The Spatial Origins of Cochlear Amplification Assessed by Stimulus-Frequency Otoacoustic Emissions

Shawn S. Goodman, Choongheon Lee, John J. Guinan, Jeffery T. Lichtenhan

Research output: Contribution to journalArticlepeer-review

1 Scopus citations

Abstract

Cochlear amplification of basilar membrane traveling waves is thought to occur between a tone's characteristic frequency (CF) place and within one octave basal of the CF. Evidence for this view comes only from the cochlear base. Stimulus-frequency otoacoustic emissions (SFOAEs) provide a noninvasive alternative to direct measurements of cochlear motion that can be measured across a wide range of CF regions. Coherent reflection theory indicates that SFOAEs arise mostly from the peak region of the traveling wave, but several studies using far-basal suppressor tones claimed that SFOAE components originate many octaves basal of CF. We measured SFOAEs while perfusing guinea pig cochleas from apex to base with salicylate or KCl solutions that reduced outer-hair-cell function and SFOAE amplification. Solution effects on inner hair cells reduced auditory nerve compound action potentials (CAPs) and provided reference times for when solutions reached the SFOAE-frequency CF region. As solution flowed from apex to base, SFOAE reductions generally occurred later than CAP reductions and showed that the effects of cochlear amplification usually peaked ∼1/2 octave basal of the CF region. For tones ≥2 kHz, cochlear amplification typically extended ∼1.5 octaves basal of CF, and the data are consistent with coherent reflection theory. SFOAE amplification did not extend to the basal end of the cochlea, even though reticular lamina motion is amplified in this region, which indicates that reticular lamina motion is not directly coupled to basilar membrane traveling waves. Previous reports of SFOAE-frequency residuals produced by suppressor frequencies far above the SFOAE frequency are most likely due to additional sources created by the suppressor. For some tones <2 kHz, SFOAE amplification extended two octaves apical of CF, which highlights that different vibratory motions produce SFOAEs and CAPs, and that the amplification region depends on the cochlear mode of motion considered. The concept that there is a single “cochlear amplification region” needs to be revised.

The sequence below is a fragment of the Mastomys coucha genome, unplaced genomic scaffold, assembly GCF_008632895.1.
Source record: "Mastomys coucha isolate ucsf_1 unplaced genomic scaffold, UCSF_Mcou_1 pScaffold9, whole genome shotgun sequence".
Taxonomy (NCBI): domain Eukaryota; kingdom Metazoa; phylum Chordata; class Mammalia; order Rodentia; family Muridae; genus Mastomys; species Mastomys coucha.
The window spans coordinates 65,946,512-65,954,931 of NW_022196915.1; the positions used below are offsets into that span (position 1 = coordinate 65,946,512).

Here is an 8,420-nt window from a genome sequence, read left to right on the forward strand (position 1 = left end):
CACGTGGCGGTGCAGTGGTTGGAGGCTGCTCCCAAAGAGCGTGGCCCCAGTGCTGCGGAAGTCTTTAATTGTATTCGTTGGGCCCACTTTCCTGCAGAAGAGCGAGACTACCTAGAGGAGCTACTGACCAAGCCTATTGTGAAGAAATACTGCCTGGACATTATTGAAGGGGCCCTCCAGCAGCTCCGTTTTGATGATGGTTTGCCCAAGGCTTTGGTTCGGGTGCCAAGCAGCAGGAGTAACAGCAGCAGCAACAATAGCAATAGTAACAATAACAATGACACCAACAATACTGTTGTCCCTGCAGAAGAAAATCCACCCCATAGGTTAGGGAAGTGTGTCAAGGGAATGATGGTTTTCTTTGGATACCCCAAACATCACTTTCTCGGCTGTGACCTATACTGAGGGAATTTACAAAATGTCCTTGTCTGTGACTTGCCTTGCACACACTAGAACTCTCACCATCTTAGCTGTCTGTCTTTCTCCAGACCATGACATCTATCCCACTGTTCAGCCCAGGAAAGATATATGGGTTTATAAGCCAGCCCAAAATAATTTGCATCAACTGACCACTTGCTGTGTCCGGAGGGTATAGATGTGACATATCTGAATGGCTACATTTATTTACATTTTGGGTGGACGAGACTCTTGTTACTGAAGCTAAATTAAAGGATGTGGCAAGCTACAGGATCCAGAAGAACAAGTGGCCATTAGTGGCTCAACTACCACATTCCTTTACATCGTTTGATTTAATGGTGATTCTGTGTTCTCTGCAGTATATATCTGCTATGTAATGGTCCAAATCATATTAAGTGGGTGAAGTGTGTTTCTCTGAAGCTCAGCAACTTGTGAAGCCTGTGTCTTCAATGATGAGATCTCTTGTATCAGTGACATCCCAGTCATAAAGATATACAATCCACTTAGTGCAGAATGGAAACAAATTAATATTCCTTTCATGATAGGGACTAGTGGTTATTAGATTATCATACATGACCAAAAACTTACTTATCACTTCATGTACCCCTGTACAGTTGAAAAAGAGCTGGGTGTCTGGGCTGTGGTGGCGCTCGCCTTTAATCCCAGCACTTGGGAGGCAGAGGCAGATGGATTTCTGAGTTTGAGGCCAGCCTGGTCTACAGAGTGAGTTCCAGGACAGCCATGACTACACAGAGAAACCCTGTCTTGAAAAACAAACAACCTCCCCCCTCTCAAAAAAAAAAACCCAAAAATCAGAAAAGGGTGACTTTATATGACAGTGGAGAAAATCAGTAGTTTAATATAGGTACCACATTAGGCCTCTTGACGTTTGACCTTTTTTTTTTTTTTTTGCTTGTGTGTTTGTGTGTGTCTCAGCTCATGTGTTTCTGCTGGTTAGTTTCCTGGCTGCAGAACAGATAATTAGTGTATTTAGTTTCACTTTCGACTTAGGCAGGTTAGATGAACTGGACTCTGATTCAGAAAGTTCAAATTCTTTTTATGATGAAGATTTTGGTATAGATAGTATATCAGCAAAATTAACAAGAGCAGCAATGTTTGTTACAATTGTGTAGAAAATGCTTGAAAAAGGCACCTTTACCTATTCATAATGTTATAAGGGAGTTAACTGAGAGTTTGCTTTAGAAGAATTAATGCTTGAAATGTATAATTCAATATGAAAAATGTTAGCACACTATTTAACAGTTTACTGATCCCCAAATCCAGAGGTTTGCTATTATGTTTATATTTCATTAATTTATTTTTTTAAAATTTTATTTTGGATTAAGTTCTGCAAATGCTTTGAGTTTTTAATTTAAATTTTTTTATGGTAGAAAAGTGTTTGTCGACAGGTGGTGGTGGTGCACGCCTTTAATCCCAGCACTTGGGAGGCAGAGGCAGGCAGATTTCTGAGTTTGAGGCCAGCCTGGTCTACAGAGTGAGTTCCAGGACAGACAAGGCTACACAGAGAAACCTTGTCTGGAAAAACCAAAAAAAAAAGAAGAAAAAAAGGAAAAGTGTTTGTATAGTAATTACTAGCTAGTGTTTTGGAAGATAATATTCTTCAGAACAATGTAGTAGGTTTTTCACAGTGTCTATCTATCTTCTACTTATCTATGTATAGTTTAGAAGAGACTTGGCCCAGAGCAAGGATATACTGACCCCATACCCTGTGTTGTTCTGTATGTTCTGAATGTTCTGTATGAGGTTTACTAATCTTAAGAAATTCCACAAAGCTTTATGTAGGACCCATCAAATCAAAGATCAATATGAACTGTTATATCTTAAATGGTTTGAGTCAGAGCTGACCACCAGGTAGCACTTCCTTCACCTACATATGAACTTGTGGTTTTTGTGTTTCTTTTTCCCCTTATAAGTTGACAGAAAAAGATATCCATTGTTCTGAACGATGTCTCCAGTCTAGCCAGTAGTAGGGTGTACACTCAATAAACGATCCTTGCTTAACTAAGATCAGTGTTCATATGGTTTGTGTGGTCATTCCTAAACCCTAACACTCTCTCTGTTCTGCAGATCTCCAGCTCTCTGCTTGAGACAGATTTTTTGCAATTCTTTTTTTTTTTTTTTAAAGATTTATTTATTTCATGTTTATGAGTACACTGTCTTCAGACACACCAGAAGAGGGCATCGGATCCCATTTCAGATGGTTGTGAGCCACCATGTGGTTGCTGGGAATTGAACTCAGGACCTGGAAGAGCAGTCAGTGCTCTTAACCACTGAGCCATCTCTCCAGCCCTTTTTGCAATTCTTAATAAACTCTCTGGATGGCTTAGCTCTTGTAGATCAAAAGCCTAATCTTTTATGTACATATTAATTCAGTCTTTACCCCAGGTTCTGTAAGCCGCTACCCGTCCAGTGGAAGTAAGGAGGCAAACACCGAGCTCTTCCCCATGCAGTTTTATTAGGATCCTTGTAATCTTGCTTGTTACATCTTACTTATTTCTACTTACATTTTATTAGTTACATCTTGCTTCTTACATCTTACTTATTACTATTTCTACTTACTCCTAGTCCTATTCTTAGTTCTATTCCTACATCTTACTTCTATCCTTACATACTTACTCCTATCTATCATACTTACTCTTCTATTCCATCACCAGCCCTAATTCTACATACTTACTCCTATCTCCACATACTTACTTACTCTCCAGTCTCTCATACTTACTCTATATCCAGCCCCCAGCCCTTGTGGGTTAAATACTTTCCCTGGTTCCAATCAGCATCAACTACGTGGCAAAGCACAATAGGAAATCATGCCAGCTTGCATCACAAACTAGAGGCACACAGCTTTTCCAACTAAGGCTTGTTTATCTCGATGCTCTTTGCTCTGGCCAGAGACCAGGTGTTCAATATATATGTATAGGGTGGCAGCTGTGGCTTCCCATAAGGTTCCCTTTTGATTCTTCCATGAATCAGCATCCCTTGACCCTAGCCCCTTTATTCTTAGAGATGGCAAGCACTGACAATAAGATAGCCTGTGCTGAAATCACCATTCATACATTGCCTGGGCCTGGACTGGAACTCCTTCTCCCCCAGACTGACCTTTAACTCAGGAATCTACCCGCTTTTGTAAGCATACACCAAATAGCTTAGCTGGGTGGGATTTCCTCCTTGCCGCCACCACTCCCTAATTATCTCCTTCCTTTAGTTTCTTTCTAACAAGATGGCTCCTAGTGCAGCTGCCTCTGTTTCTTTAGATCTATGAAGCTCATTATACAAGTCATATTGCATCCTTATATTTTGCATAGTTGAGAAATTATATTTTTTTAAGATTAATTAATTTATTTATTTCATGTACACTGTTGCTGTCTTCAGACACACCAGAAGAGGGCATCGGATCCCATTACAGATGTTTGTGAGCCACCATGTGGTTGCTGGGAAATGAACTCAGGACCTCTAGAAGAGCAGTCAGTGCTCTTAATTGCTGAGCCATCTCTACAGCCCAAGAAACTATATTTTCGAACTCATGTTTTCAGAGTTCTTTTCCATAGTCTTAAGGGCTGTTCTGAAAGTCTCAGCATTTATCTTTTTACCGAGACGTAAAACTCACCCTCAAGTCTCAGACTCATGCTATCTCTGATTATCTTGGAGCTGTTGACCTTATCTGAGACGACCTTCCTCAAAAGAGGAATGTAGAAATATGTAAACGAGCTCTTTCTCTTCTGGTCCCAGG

Original languageEnglish
Pages (from-to)1183-1195
Number of pages13
JournalBiophysical Journal
Volume118
Issue number5
DOIs
StatePublished - Mar 10 2020

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